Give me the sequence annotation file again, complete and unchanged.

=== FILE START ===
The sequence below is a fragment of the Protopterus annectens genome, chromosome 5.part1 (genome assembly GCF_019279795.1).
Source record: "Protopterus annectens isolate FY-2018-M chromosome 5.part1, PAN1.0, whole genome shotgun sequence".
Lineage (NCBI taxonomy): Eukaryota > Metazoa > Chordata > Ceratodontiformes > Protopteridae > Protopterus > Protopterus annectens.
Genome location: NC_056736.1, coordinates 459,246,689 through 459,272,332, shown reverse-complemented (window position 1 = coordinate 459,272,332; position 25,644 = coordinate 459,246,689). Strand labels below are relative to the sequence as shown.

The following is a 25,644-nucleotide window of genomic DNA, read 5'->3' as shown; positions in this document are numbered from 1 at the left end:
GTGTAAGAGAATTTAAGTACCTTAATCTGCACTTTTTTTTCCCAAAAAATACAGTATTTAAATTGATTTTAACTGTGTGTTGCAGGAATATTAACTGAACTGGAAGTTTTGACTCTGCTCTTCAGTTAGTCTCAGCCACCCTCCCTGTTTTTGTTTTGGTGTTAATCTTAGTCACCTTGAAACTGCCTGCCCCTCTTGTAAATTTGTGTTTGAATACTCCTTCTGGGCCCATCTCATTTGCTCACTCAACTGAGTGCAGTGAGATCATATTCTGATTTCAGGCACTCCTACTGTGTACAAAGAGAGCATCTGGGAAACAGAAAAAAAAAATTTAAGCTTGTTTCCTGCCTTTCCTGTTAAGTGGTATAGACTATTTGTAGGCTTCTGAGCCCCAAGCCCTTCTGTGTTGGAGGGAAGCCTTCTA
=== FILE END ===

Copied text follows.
The sequence below is a fragment of the Protopterus annectens genome, chromosome 5.part1 (genome assembly GCF_019279795.1).
Source record: "Protopterus annectens isolate FY-2018-M chromosome 5.part1, PAN1.0, whole genome shotgun sequence".
Lineage (NCBI taxonomy): Eukaryota > Metazoa > Chordata > Ceratodontiformes > Protopteridae > Protopterus > Protopterus annectens.
Genome location: NC_056736.1, coordinates 459,246,689 through 459,272,332, shown reverse-complemented (window position 1 = coordinate 459,272,332; position 25,644 = coordinate 459,246,689). Strand labels below are relative to the sequence as shown.

The following is a 25,644-nucleotide window of genomic DNA, read 5'->3' as shown; positions in this document are numbered from 1 at the left end:
GTGTAAGAGAATTTAAGTACCTTAATCTGCACTTTTTTTTCCCAAAAAATACAGTATTTAAATTGATTTTAACTGTGTGTTGCAGGAATATTAACTGAACTGGAAGTTTTGACTCTGCTCTTCAGTTAGTCTCAGCCACCCTCCCTGTTTTTGTTTTGGTGTTAATCTTAGTCACCTTGAAACTGCCTGCCCCTCTTGTAAATTTGTGTTTGAATACTCCTTCTGGGCCCATCTCATTTGCTCACTCAACTGAGTGCAGTGAGATCATATTCTGATTTCAGGCACTCCTACTGTGTACAAAGAGAGCATCTGGGAAACAGAAAAAAAAAATTTAAGCTTGTTTCCTGCCTTTCCTGTTAAGTGGTATAGACTATTTGTAGGCTTCTGAGCCCCAAGCCCTTCTGTGTTGGAGGGAAGCCTTCTA